This review was written by David B. Witwer.

We shuffle up the scarlet steps to find the stage already set for us. There is no curtain; sitting down we are transported from the city into a kitchen—marked by a long, simple table and wooden beams standing sentry. Bits of glass dangle overhead, awaiting the light.

We are greeted by many voices. The ever-shifting chorus reveals Berlevåg to us, a quaint town led by a minister who preaches that “God’s paths run across the sea and the snowy mountains, where man’s eye sees no track.” We find that, astonishingly, the villagers have interpreted this as a call to isolation. But it is also a call to hospitality, or at least a recognition that God can and will surprise. When Parisian Babette arrives seeking sanctuary, Berlevåg accepts her.

Still, charity is no stranger to disdain. After twelve years of patient cooking, Babette asks to prepare a feast—a French feast—for the town, paid for by her fortuitous lottery winnings. At first her holy hosts recoil, haunted by visions of simmering snails and flayed frogs, but they remember the grace and service which Babette has shown to them and they consent. When the feast is set, the many lives of Berlevåg gather as never before, finding delight in new and different tastes (like wine!) and celebrating one another. The feast is an overwhelming gift, reminding each villager of the forgotten wonder and vitality of the world.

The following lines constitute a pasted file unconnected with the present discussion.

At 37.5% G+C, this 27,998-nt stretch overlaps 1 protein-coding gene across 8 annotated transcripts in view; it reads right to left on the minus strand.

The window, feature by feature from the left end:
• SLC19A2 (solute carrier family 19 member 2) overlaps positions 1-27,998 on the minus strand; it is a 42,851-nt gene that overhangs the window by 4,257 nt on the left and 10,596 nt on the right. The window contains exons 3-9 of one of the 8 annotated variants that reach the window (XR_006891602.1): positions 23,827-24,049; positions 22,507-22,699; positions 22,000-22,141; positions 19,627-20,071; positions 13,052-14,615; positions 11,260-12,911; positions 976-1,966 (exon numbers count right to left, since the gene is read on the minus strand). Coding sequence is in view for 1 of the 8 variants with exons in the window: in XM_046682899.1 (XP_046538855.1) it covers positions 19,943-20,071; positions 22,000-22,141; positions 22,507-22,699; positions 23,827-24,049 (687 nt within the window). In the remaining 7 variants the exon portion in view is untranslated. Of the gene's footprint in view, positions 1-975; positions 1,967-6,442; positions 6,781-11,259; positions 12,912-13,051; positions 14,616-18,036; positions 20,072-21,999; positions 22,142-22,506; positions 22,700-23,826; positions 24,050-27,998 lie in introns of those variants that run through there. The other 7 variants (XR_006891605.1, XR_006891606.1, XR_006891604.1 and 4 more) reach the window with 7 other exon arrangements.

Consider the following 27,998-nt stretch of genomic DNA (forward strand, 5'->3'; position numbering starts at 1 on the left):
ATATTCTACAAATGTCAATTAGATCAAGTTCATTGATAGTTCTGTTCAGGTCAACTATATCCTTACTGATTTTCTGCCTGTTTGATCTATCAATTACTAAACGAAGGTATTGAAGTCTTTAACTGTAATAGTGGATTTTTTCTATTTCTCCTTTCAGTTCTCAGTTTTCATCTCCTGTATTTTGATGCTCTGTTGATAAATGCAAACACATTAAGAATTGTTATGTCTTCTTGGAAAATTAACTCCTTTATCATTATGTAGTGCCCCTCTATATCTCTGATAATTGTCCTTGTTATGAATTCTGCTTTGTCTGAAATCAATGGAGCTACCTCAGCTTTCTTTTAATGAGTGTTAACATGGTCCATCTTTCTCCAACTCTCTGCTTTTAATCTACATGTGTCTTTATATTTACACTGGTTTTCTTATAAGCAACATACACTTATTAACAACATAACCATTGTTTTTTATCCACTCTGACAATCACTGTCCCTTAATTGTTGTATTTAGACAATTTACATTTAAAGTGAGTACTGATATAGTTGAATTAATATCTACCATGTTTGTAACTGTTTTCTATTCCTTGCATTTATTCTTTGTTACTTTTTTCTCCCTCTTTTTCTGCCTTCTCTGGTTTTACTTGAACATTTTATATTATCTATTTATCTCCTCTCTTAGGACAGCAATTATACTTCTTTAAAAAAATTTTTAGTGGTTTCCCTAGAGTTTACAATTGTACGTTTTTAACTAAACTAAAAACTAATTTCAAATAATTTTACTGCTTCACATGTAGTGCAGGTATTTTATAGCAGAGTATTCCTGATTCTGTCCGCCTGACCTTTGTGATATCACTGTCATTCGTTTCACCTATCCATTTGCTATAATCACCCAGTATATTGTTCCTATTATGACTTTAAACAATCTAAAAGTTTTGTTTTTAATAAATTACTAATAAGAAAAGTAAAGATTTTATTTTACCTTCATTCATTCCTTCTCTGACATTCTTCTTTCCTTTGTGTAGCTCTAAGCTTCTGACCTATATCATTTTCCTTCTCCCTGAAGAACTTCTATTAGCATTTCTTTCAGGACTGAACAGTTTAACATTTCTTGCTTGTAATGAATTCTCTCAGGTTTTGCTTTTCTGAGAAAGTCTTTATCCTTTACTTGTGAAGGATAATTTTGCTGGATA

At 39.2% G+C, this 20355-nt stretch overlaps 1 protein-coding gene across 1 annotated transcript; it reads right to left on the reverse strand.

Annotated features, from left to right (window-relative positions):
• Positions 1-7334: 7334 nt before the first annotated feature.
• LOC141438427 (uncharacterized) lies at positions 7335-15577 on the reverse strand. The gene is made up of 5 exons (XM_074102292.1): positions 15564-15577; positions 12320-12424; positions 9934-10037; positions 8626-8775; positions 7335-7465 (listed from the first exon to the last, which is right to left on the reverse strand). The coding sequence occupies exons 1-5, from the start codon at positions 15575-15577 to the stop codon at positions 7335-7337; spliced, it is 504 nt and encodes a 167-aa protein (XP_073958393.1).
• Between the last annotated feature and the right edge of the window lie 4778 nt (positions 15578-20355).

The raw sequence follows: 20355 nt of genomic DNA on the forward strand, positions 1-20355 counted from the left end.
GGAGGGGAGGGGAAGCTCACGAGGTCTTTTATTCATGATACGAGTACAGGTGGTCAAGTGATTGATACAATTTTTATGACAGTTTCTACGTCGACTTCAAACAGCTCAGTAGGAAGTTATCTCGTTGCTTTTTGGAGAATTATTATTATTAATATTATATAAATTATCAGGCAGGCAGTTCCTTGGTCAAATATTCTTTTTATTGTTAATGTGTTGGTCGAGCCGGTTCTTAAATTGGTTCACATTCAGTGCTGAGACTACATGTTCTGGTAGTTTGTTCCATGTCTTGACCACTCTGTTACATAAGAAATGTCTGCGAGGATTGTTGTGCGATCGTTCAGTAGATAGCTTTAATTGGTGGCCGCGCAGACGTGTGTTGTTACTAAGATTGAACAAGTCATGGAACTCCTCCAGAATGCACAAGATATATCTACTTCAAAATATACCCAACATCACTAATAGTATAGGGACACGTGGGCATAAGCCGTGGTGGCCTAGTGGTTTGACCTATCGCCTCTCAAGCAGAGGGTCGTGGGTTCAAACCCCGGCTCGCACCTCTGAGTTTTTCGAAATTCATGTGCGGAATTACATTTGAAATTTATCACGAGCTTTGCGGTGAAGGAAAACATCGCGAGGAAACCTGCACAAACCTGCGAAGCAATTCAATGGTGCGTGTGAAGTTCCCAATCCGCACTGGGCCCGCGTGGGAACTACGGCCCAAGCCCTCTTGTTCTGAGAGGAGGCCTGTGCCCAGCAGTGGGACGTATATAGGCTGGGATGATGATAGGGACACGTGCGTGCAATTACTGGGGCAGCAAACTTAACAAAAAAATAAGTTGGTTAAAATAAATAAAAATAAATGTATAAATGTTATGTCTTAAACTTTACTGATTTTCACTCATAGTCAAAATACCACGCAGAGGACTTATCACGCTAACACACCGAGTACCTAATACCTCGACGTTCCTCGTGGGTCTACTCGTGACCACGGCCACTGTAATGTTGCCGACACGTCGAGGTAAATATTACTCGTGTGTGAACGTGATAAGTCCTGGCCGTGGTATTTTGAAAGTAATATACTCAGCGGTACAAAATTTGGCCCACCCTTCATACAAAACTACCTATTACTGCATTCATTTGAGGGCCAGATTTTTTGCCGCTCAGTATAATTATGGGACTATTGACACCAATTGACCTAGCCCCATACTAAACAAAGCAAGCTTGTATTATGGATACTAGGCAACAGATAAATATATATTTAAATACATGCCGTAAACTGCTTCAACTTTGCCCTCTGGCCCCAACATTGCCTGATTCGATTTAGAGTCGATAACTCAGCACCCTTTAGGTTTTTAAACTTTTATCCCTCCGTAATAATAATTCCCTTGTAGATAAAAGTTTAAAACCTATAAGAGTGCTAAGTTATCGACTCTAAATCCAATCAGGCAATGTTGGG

Babette receives the greatest gift, however, for after twelve years in exile she is given back her self. She is, as she says, “a great artist,” and through her feast this refugee chef feeds the soul of the community. She has recovered her voice, much as this story has been given new life by its most recent adaptation. There is incredible playfulness in the performances and the staging itself, especially a climactic cooking scene prepared without any props. The lack of food onstage merely shifts one’s gaze to the eager faces of these excellent players.

Babette’s Feast is an invigorating triumph and a bold proclamation that God can and will work anywhere through anyone, lavishing grace in surprising ways, even to those with reluctant hearts.

Its creators’ passion is palpable and their energy and warmth held me in rapture. It was a sacred night, my imagination illumined like the suspended bits of glass, aglow like miniature stars.

Babette’s Feast plays through the summer at the Theater at St. Clement’s.